The author and publisher of ‘A Vindication of the late Lord Mayor’ were arrested by order of the council of state (26 April). Reynardson's tenure of office had brought with it a heavy pecuniary burden. He lost, according to his own statement, as much as 20,000l. while mayor. He refused, however, to pay the fine imposed by parliament, and ‘his goods, household stuff, and wearing apparel were ordered to be sold by the candle.’ A balance still remained unpaid, and on 7 May 1651, an order was issued that the whole of his estate was to be seized until the fine was liquidated. He had in September 1649 resigned, on account of ill-health, the presidency of St. Bartholomew's.
Immediately after the Restoration, Reynardson and thirteen other members of the common council presented to the king a resolution from that body commending Reynardson's action in January 1648–9. Charles II knighted the members of the deputation (May 1660), but Reynardson appears to have been separately knighted by Charles on his visit to the Guildhall on 5 July. Reynardson was formally restored to the aldermanic office on 4 Sept., but declined, on account of ‘his sickly condition,’ the offer of the mayoralty for 1660–1. He died at Tottenham on 4 Oct. 1661. His body, after lying in state at Merchant Taylors' Hall till the 17th, was conveyed to the church of St. Martin Outwich. His widow was buried in the chancel of the same church on 14 July 1674, but no monument was raised to either, and their remains, with many others, were removed to the city of London cemetery at Ilford in 1874, when the church was demolished. His will, dated 10 May and proved 22 Oct. 1661, provided 300l. as a pension for six poor women of his company, and 140 ounces of silver to be made into a basin and ewer for use at the feasts. To the Merchant Taylors' Company he had lent large sums of money, and regularly attended the meetings of the court. During his lifetime he had presented two silver flagons and two gilt cups with covers to the communion table of the church of St. Martin Outwich. His extensive property included lands in Essex and Sussex, in addition to his manor-house at Tottenham, purchased in 1639. In 1640 he took an assignment of Sir W. Acton's house in Bishopsgate Street.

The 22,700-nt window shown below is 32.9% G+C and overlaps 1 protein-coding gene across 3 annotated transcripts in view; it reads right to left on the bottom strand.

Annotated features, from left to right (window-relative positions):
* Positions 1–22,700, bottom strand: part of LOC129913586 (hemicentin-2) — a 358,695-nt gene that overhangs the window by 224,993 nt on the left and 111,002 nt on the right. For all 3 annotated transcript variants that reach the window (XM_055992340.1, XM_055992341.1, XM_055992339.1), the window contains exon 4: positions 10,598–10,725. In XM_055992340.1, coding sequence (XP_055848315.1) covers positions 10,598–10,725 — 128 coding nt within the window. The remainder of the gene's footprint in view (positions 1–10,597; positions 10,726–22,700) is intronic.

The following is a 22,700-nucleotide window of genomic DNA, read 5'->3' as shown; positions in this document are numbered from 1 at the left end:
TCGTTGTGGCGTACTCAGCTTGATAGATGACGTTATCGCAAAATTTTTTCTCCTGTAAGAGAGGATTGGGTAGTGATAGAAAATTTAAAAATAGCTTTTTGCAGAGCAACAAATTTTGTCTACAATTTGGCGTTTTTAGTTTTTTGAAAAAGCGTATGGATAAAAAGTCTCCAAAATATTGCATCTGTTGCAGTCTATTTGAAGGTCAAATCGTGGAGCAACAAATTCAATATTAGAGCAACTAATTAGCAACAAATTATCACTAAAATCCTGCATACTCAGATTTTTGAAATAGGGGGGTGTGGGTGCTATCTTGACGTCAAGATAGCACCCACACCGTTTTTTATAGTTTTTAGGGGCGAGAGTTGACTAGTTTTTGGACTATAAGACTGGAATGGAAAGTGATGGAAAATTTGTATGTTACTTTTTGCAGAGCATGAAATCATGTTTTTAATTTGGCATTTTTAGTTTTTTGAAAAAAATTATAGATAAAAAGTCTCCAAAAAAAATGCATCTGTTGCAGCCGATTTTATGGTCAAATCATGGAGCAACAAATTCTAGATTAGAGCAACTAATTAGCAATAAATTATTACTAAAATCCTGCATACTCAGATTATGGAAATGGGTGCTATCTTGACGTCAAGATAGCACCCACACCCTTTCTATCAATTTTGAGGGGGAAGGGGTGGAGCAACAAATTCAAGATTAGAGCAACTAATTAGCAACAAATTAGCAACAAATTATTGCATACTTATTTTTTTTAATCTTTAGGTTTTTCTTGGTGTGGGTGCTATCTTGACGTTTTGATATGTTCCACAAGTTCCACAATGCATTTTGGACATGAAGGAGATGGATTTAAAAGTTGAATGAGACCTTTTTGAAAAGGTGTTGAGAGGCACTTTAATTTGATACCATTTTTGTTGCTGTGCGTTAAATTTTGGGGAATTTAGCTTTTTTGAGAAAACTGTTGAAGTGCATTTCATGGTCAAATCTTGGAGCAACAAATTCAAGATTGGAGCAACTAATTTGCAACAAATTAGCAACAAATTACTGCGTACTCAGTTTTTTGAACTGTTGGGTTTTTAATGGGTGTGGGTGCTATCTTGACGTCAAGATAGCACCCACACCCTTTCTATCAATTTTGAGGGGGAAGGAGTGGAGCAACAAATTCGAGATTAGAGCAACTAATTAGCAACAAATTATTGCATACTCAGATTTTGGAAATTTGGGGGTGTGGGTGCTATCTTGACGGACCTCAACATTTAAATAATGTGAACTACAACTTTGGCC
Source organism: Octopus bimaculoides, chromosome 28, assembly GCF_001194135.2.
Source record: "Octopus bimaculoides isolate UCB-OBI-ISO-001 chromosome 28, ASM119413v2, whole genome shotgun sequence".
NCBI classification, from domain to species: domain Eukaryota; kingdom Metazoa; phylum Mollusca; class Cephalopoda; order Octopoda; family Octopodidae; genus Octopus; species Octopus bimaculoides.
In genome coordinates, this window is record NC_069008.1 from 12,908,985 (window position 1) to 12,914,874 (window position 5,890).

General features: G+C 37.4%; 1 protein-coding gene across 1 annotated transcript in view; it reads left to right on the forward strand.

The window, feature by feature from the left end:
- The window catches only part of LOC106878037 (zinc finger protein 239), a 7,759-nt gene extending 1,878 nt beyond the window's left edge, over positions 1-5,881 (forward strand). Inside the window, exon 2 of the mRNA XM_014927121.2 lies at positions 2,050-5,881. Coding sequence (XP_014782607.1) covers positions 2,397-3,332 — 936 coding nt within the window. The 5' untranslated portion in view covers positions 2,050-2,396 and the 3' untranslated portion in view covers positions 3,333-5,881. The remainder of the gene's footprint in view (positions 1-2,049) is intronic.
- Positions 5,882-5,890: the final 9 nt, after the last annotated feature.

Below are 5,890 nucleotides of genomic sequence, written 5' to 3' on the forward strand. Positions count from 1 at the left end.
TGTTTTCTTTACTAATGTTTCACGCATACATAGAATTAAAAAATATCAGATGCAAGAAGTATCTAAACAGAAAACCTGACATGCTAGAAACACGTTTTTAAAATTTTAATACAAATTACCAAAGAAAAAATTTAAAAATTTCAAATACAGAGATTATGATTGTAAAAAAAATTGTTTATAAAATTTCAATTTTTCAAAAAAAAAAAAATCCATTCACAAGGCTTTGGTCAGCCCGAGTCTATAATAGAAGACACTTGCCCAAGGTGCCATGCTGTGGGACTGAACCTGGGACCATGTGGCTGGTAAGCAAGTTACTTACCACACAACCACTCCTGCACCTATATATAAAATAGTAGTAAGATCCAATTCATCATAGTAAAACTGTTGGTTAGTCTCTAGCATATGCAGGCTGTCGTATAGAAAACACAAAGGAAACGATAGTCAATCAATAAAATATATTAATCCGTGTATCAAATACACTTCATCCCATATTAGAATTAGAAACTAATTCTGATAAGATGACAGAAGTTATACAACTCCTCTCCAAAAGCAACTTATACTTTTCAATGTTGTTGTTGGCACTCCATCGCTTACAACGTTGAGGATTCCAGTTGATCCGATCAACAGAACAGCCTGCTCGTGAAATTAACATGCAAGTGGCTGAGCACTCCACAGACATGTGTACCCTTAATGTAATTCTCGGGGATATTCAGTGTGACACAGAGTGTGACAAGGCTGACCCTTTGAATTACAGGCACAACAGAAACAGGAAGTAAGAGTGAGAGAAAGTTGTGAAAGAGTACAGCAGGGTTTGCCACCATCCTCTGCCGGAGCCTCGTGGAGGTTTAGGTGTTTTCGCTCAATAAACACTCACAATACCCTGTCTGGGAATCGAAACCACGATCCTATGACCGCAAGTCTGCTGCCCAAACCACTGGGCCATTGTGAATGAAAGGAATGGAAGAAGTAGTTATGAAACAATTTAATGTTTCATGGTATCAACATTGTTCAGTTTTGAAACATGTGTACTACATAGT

Reynardson was twice married. His first wife, Abigail, third daughter of Alderman Nicholas Crisp of Bread Street, died in July 1632. By her he had two sons born in the parish of St. Andrew Undershaft; only the second, Nicholas, survived the parents. His second wife was Eleanor, daughter of Richard Wynne of Shrewsbury. Of this marriage there were three sons and three daughters, all of whom survived their father.
Two portraits of Reynardson are preserved, one at Merchant Taylors' Hall, and another at Holywell Hall at Tottenham. These represent him in the robes of office, with the mace and sword lying beside him. A portrait of his second wife, Eleanor, was painted by Cornelius Janssen [q. v.] in 1648.[Smallwood's Funeral Sermon, preached on 17 Oct. 1661; Burke's Landed Gentry; Clode's London during the Rebellion, 1894, passim, and references there given.]
|36||ii||8-9||Reynardson, Sir Abraham: for Sir Nicholas Crisp [q. v.] read Alderman Nicholas Crisp|